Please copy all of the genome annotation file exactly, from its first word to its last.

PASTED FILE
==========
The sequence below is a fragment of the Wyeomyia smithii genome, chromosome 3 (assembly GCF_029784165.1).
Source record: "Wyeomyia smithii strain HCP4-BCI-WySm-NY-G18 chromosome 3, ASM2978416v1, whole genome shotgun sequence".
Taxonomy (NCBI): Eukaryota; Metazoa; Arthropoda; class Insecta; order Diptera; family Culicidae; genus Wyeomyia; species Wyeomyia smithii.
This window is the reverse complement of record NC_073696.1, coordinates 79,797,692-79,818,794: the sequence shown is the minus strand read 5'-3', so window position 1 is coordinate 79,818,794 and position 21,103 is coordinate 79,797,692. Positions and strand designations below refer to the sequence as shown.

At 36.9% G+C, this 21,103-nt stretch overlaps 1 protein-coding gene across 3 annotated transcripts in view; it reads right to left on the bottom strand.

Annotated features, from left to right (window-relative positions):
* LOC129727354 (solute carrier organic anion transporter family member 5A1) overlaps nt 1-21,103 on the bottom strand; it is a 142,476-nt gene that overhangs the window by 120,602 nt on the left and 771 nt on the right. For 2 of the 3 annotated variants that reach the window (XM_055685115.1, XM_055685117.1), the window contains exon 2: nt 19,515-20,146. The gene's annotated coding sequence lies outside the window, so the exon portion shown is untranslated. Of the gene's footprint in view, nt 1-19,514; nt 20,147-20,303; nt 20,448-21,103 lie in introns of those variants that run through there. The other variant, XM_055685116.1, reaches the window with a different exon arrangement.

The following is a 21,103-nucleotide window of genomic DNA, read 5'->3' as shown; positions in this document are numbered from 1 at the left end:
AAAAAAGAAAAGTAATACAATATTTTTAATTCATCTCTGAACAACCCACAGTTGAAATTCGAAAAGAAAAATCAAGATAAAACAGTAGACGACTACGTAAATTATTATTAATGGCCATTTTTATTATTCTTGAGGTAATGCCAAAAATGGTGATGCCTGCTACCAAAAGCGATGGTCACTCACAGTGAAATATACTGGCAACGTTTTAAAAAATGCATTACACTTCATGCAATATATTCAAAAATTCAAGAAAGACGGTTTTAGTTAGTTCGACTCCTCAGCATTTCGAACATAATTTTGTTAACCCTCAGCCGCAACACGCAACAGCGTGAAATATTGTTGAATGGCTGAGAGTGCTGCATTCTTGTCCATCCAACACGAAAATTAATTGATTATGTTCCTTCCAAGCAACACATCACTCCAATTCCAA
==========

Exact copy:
The sequence below is a fragment of the Wyeomyia smithii genome, chromosome 3 (assembly GCF_029784165.1).
Source record: "Wyeomyia smithii strain HCP4-BCI-WySm-NY-G18 chromosome 3, ASM2978416v1, whole genome shotgun sequence".
Taxonomy (NCBI): Eukaryota; Metazoa; Arthropoda; class Insecta; order Diptera; family Culicidae; genus Wyeomyia; species Wyeomyia smithii.
This window is the reverse complement of record NC_073696.1, coordinates 79,797,692-79,818,794: the sequence shown is the minus strand read 5'-3', so window position 1 is coordinate 79,818,794 and position 21,103 is coordinate 79,797,692. Positions and strand designations below refer to the sequence as shown.

At 36.9% G+C, this 21,103-nt stretch overlaps 1 protein-coding gene across 3 annotated transcripts in view; it reads right to left on the bottom strand.

Annotated features, from left to right (window-relative positions):
* LOC129727354 (solute carrier organic anion transporter family member 5A1) overlaps nt 1-21,103 on the bottom strand; it is a 142,476-nt gene that overhangs the window by 120,602 nt on the left and 771 nt on the right. For 2 of the 3 annotated variants that reach the window (XM_055685115.1, XM_055685117.1), the window contains exon 2: nt 19,515-20,146. The gene's annotated coding sequence lies outside the window, so the exon portion shown is untranslated. Of the gene's footprint in view, nt 1-19,514; nt 20,147-20,303; nt 20,448-21,103 lie in introns of those variants that run through there. The other variant, XM_055685116.1, reaches the window with a different exon arrangement.

The following is a 21,103-nucleotide window of genomic DNA, read 5'->3' as shown; positions in this document are numbered from 1 at the left end:
AAAAAAGAAAAGTAATACAATATTTTTAATTCATCTCTGAACAACCCACAGTTGAAATTCGAAAAGAAAAATCAAGATAAAACAGTAGACGACTACGTAAATTATTATTAATGGCCATTTTTATTATTCTTGAGGTAATGCCAAAAATGGTGATGCCTGCTACCAAAAGCGATGGTCACTCACAGTGAAATATACTGGCAACGTTTTAAAAAATGCATTACACTTCATGCAATATATTCAAAAATTCAAGAAAGACGGTTTTAGTTAGTTCGACTCCTCAGCATTTCGAACATAATTTTGTTAACCCTCAGCCGCAACACGCAACAGCGTGAAATATTGTTGAATGGCTGAGAGTGCTGCATTCTTGTCCATCCAACACGAAAATTAATTGATTATGTTCCTTCCAAGCAACACATCACTCCAATTCCAA